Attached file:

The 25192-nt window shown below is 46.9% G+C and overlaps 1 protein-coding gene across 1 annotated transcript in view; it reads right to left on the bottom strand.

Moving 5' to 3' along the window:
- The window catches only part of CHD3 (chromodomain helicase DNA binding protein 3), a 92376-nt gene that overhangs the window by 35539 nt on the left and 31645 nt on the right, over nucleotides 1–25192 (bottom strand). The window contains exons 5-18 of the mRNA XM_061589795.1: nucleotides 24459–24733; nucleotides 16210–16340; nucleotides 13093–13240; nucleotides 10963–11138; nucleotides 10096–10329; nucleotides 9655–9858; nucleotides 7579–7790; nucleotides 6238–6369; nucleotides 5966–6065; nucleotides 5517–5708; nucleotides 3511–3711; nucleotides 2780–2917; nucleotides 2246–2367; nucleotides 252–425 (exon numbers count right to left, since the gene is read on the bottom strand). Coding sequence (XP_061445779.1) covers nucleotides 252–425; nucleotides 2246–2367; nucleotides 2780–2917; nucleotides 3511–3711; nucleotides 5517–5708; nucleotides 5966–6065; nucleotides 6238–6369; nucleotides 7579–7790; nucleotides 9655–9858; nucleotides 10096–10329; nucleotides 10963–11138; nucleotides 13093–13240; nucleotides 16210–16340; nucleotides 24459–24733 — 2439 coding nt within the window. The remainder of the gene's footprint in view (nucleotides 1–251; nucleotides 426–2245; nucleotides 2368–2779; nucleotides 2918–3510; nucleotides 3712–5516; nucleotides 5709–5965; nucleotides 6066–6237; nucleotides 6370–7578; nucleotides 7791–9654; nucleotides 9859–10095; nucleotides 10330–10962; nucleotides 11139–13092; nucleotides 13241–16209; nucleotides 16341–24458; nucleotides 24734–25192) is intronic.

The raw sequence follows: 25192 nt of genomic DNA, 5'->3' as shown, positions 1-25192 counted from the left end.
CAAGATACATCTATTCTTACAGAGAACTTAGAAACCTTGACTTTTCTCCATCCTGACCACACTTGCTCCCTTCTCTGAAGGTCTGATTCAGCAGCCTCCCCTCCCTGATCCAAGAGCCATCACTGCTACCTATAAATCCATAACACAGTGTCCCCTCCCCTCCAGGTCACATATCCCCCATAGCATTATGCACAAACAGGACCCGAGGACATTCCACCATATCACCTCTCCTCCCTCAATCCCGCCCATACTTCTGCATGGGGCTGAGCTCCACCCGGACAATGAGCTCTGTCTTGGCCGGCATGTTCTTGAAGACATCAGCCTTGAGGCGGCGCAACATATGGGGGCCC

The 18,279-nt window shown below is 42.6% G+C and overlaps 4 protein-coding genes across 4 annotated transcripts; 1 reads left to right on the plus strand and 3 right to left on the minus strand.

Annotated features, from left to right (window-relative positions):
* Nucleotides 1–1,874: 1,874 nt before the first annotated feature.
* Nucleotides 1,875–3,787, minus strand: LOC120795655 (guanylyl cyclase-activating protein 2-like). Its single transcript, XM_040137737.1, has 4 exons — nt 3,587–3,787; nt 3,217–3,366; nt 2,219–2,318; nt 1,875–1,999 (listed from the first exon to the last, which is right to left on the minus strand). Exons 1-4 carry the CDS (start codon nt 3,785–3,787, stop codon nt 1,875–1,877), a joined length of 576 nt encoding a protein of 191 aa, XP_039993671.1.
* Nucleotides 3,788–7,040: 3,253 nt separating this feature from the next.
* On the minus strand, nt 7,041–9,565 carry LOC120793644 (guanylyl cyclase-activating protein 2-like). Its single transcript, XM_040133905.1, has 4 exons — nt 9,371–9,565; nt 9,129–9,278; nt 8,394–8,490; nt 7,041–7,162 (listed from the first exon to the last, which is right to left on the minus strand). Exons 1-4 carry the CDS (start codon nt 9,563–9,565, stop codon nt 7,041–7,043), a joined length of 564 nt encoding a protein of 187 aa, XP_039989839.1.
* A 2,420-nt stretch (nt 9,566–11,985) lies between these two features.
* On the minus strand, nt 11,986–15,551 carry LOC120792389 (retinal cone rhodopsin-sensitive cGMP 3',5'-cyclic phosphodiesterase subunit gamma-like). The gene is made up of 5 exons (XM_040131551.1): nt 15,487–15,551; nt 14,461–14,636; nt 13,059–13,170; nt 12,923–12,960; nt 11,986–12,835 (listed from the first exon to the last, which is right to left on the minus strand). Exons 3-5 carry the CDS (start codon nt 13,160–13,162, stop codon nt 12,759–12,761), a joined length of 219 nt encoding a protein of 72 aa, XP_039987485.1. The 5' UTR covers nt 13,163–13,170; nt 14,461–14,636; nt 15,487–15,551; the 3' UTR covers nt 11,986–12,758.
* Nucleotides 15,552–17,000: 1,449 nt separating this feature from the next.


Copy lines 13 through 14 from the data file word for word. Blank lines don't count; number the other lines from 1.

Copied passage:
* On the minus strand, nt 11,986–15,551 carry LOC120792389 (retinal cone rhodopsin-sensitive cGMP 3',5'-cyclic phosphodiesterase subunit gamma-like). The gene is made up of 5 exons (XM_040131551.1): nt 15,487–15,551; nt 14,461–14,636; nt 13,059–13,170; nt 12,923–12,960; nt 11,986–12,835 (listed from the first exon to the last, which is right to left on the minus strand). Exons 3-5 carry the CDS (start codon nt 13,160–13,162, stop codon nt 12,759–12,761), a joined length of 219 nt encoding a protein of 72 aa, XP_039987485.1. The 5' UTR covers nt 13,163–13,170; nt 14,461–14,636; nt 15,487–15,551; the 3' UTR covers nt 11,986–12,758.
* Nucleotides 15,552–17,000: 1,449 nt separating this feature from the next.